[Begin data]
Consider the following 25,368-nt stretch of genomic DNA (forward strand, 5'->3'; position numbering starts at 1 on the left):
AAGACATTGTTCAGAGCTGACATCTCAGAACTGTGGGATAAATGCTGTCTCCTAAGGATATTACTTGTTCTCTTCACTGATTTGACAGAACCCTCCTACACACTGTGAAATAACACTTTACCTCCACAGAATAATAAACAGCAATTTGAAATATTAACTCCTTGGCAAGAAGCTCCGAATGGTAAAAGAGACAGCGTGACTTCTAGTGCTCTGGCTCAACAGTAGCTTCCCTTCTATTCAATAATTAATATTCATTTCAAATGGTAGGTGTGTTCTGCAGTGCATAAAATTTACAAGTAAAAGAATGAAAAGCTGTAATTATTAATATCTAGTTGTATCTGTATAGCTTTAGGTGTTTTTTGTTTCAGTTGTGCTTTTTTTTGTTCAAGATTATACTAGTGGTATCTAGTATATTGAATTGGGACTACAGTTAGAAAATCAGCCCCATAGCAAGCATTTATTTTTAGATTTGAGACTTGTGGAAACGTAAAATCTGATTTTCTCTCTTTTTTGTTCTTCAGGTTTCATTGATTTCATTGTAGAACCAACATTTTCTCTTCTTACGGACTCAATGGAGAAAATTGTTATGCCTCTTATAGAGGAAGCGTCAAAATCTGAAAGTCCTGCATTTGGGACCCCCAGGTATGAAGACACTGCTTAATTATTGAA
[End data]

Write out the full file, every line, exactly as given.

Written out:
Consider the following 25,368-nt stretch of genomic DNA (forward strand, 5'->3'; position numbering starts at 1 on the left):
AAGACATTGTTCAGAGCTGACATCTCAGAACTGTGGGATAAATGCTGTCTCCTAAGGATATTACTTGTTCTCTTCACTGATTTGACAGAACCCTCCTACACACTGTGAAATAACACTTTACCTCCACAGAATAATAAACAGCAATTTGAAATATTAACTCCTTGGCAAGAAGCTCCGAATGGTAAAAGAGACAGCGTGACTTCTAGTGCTCTGGCTCAACAGTAGCTTCCCTTCTATTCAATAATTAATATTCATTTCAAATGGTAGGTGTGTTCTGCAGTGCATAAAATTTACAAGTAAAAGAATGAAAAGCTGTAATTATTAATATCTAGTTGTATCTGTATAGCTTTAGGTGTTTTTTGTTTCAGTTGTGCTTTTTTTTGTTCAAGATTATACTAGTGGTATCTAGTATATTGAATTGGGACTACAGTTAGAAAATCAGCCCCATAGCAAGCATTTATTTTTAGATTTGAGACTTGTGGAAACGTAAAATCTGATTTTCTCTCTTTTTTGTTCTTCAGGTTTCATTGATTTCATTGTAGAACCAACATTTTCTCTTCTTACGGACTCAATGGAGAAAATTGTTATGCCTCTTATAGAGGAAGCGTCAAAATCTGAAAGTCCTGCATTTGGGACCCCCAGGTATGAAGACACTGCTTAATTATTGAA